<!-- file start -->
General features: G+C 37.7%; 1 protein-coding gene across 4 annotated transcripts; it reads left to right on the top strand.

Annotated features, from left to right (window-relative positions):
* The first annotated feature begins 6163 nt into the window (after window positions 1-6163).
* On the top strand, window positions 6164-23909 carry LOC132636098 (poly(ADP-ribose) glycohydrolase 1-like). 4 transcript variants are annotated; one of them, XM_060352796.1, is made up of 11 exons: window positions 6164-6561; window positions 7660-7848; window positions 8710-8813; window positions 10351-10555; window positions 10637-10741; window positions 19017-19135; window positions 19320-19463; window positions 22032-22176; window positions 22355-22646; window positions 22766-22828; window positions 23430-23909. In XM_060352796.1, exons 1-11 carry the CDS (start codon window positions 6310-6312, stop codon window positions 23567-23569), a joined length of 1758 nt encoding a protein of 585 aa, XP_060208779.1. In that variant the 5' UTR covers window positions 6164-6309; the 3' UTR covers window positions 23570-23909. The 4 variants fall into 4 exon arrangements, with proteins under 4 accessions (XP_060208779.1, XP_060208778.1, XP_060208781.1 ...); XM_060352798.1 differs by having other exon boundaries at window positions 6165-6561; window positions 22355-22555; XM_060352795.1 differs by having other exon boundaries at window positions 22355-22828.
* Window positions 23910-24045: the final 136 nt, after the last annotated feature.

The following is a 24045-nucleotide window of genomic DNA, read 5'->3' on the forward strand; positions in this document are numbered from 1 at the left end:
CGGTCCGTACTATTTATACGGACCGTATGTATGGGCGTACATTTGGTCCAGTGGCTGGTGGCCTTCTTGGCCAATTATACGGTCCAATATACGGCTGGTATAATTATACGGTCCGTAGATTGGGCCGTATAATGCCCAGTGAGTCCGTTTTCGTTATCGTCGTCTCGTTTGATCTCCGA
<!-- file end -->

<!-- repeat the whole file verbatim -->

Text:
General features: G+C 37.7%; 1 protein-coding gene across 4 annotated transcripts; it reads left to right on the top strand.

Annotated features, from left to right (window-relative positions):
* The first annotated feature begins 6163 nt into the window (after window positions 1-6163).
* On the top strand, window positions 6164-23909 carry LOC132636098 (poly(ADP-ribose) glycohydrolase 1-like). 4 transcript variants are annotated; one of them, XM_060352796.1, is made up of 11 exons: window positions 6164-6561; window positions 7660-7848; window positions 8710-8813; window positions 10351-10555; window positions 10637-10741; window positions 19017-19135; window positions 19320-19463; window positions 22032-22176; window positions 22355-22646; window positions 22766-22828; window positions 23430-23909. In XM_060352796.1, exons 1-11 carry the CDS (start codon window positions 6310-6312, stop codon window positions 23567-23569), a joined length of 1758 nt encoding a protein of 585 aa, XP_060208779.1. In that variant the 5' UTR covers window positions 6164-6309; the 3' UTR covers window positions 23570-23909. The 4 variants fall into 4 exon arrangements, with proteins under 4 accessions (XP_060208779.1, XP_060208778.1, XP_060208781.1 ...); XM_060352798.1 differs by having other exon boundaries at window positions 6165-6561; window positions 22355-22555; XM_060352795.1 differs by having other exon boundaries at window positions 22355-22828.
* Window positions 23910-24045: the final 136 nt, after the last annotated feature.

The following is a 24045-nucleotide window of genomic DNA, read 5'->3' on the forward strand; positions in this document are numbered from 1 at the left end:
CGGTCCGTACTATTTATACGGACCGTATGTATGGGCGTACATTTGGTCCAGTGGCTGGTGGCCTTCTTGGCCAATTATACGGTCCAATATACGGCTGGTATAATTATACGGTCCGTAGATTGGGCCGTATAATGCCCAGTGAGTCCGTTTTCGTTATCGTCGTCTCGTTTGATCTCCGA